The last time San Francisco did not record a drop of rain in February was in 1864 as the Civil War raged.
"This hasn't happened in 150 years or more," said Daniel Swain, a climate scientist at UCLA's Institute of the Environment and Sustainability to The Guardian. "There have even been a couple [of] wildfires – which is definitely not something you typically hear about in the middle of winter."
While the Pacific Northwest has flooded from heavy rains, the southern part of the West Coast has seen one storm after another pass by. Last week, the U.S. Drought Monitor said more Californians are in drought conditions than at any time during 2019, as The Weather Channel reported.
The dry winter has included areas that have seen devastating fires recently, including Sonoma, Napa, Lake and Mendocino counties. If the dry conditions continue, those areas will once again have dangerously high fire conditions, according to The Mercury News.
"Given what we've seen so far this year and the forecast for the next few weeks, I do think it's pretty likely we'll end up in some degree of drought by this summer," said Swain, as The Mercury News reported.
Another alarming sign of an impending drought is the decreased snowpack in the Sierra Nevada Mountain range. The National Weather Service posted to Twitter a side-by-side comparison of snowpack from February 2019 and from this year, illustrating the puny snowpack this year. The snow accumulated in the Sierra Nevadas provides water to roughly 30 percent of the state, according to NBC Los Angeles.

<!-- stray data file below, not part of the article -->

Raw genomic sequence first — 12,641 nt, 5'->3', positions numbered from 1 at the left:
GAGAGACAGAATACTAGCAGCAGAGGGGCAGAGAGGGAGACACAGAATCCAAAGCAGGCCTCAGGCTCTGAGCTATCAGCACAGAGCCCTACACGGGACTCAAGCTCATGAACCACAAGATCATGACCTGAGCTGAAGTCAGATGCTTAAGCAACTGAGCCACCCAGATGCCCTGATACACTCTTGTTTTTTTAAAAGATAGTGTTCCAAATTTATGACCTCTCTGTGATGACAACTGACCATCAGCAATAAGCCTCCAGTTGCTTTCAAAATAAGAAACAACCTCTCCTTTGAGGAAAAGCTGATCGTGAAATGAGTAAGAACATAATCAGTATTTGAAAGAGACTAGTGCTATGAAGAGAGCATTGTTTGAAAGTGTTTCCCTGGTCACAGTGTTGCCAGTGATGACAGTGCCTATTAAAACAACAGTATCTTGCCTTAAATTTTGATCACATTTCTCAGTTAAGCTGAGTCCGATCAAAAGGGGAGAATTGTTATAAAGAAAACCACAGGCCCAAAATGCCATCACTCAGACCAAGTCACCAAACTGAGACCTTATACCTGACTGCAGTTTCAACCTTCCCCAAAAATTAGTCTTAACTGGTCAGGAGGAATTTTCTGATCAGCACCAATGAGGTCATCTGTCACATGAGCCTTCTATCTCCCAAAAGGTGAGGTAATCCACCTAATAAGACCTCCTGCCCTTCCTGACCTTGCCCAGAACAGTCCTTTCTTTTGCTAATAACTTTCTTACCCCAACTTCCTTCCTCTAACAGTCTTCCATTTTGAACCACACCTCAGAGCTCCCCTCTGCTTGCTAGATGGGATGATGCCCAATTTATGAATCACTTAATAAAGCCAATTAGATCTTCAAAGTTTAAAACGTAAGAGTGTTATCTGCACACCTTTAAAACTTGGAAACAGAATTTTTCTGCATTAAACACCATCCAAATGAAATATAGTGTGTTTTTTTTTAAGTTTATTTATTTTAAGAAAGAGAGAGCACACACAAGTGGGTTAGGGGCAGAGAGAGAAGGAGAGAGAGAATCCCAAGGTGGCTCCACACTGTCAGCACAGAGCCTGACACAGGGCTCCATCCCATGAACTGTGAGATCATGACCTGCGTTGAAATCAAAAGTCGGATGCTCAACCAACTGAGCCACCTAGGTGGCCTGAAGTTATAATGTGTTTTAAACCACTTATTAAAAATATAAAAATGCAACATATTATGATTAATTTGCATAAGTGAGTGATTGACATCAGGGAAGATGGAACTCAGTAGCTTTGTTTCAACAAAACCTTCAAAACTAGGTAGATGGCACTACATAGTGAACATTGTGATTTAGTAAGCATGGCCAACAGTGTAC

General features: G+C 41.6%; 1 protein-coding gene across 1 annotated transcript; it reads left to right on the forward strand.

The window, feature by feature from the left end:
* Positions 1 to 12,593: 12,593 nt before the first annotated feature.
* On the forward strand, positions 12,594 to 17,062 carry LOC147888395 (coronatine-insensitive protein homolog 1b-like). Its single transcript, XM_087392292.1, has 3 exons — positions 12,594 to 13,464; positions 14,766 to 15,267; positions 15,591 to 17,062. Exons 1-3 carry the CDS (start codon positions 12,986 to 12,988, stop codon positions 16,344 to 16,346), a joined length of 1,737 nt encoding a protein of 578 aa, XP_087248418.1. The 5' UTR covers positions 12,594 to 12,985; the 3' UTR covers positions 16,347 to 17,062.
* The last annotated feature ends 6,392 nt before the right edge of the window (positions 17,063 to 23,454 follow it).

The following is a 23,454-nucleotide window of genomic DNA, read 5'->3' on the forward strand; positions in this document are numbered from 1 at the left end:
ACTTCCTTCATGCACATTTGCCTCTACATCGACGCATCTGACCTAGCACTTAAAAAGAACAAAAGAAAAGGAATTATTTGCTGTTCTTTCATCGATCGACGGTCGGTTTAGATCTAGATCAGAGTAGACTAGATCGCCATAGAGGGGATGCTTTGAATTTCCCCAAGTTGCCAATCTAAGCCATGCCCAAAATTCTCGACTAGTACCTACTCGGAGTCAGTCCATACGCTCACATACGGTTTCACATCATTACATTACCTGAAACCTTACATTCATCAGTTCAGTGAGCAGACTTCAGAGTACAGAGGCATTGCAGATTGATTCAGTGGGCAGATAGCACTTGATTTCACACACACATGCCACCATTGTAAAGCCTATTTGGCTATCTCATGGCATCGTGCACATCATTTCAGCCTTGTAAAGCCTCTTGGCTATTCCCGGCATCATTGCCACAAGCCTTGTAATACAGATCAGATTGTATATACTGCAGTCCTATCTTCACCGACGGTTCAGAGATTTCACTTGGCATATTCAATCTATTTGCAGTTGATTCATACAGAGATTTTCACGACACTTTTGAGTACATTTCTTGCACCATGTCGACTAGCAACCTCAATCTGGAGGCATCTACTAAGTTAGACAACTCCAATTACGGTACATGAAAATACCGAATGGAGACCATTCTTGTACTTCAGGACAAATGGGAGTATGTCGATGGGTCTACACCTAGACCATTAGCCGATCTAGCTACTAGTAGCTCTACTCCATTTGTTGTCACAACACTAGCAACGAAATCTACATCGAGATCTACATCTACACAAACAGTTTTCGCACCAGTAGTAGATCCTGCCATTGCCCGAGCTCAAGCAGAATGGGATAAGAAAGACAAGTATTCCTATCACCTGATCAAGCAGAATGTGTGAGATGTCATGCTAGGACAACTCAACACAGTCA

Right now, the snowpack is at 53 percent of its normal volume after two warm and dry months to start the year. It is a remarkable decline, considering that the snowpack started 2020 at 90 percent of its historical average, as The Guardian reported.
"Those numbers are going to continue to go down," said Swain. "I would guess that the 1 March number is going to be less than 50 percent."
The National Oceanic and Atmospheric Administration (NOAA) Climate Prediction Center forecast that the drier-than-average conditions may last through April.
NOAA said Northern California will continue deeper into drought through the end of April, citing that the "persistent high pressure over the North Pacific Ocean is expected to continue, diverting storm systems to the north and south and away from California and parts of the Southwest," as The Weather Channel reported.
As the climate crisis escalates and the world continues to heat up, California should expect to see water drawn out of its ecosystem, making the state warmer and drier. Increased heat will lead to further loss of snow, both as less falls and as more of it melts quickly, according to The Guardian.
"We aren't going to necessarily see less rain, it's just that that rain goes less far. That's a future where the flood risk extends, with bigger wetter storms in a warming world," said Swain, as The Guardian reported.
The Guardian noted that while California's reservoirs are currently near capacity, the more immediate impact of the warm, dry winter will be how it raises the fire danger as trees and grasslands dry out.
"The plants and the forests don't benefit from the water storage reservoirs," said Swain, as The Mercury News reported. "If conditions remain very dry heading into summer, the landscape and vegetation is definitely going to feel it this year. From a wildfire perspective, the dry years do tend to be the bad fire years, especially in Northern California."